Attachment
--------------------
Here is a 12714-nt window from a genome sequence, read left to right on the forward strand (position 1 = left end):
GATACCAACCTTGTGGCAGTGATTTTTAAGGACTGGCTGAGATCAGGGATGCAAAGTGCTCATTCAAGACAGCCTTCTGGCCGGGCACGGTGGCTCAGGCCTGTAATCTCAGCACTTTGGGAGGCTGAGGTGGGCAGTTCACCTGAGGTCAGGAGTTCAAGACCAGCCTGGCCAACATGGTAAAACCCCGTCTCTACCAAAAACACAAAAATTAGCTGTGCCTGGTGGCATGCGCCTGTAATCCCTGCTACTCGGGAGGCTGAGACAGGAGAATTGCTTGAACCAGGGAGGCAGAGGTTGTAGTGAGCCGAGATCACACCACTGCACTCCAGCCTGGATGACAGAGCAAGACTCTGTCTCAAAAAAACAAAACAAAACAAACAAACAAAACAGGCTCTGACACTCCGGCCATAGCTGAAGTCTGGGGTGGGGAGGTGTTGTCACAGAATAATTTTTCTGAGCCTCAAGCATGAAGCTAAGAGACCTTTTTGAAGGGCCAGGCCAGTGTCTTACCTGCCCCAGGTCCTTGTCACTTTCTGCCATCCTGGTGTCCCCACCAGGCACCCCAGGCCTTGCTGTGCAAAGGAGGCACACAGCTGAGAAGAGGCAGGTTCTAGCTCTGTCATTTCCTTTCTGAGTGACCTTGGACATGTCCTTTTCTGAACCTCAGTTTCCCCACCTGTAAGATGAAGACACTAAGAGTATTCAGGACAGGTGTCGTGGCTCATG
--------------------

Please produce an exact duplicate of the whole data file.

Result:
Here is a 12714-nt window from a genome sequence, read left to right on the forward strand (position 1 = left end):
GATACCAACCTTGTGGCAGTGATTTTTAAGGACTGGCTGAGATCAGGGATGCAAAGTGCTCATTCAAGACAGCCTTCTGGCCGGGCACGGTGGCTCAGGCCTGTAATCTCAGCACTTTGGGAGGCTGAGGTGGGCAGTTCACCTGAGGTCAGGAGTTCAAGACCAGCCTGGCCAACATGGTAAAACCCCGTCTCTACCAAAAACACAAAAATTAGCTGTGCCTGGTGGCATGCGCCTGTAATCCCTGCTACTCGGGAGGCTGAGACAGGAGAATTGCTTGAACCAGGGAGGCAGAGGTTGTAGTGAGCCGAGATCACACCACTGCACTCCAGCCTGGATGACAGAGCAAGACTCTGTCTCAAAAAAACAAAACAAAACAAACAAACAAAACAGGCTCTGACACTCCGGCCATAGCTGAAGTCTGGGGTGGGGAGGTGTTGTCACAGAATAATTTTTCTGAGCCTCAAGCATGAAGCTAAGAGACCTTTTTGAAGGGCCAGGCCAGTGTCTTACCTGCCCCAGGTCCTTGTCACTTTCTGCCATCCTGGTGTCCCCACCAGGCACCCCAGGCCTTGCTGTGCAAAGGAGGCACACAGCTGAGAAGAGGCAGGTTCTAGCTCTGTCATTTCCTTTCTGAGTGACCTTGGACATGTCCTTTTCTGAACCTCAGTTTCCCCACCTGTAAGATGAAGACACTAAGAGTATTCAGGACAGGTGTCGTGGCTCATG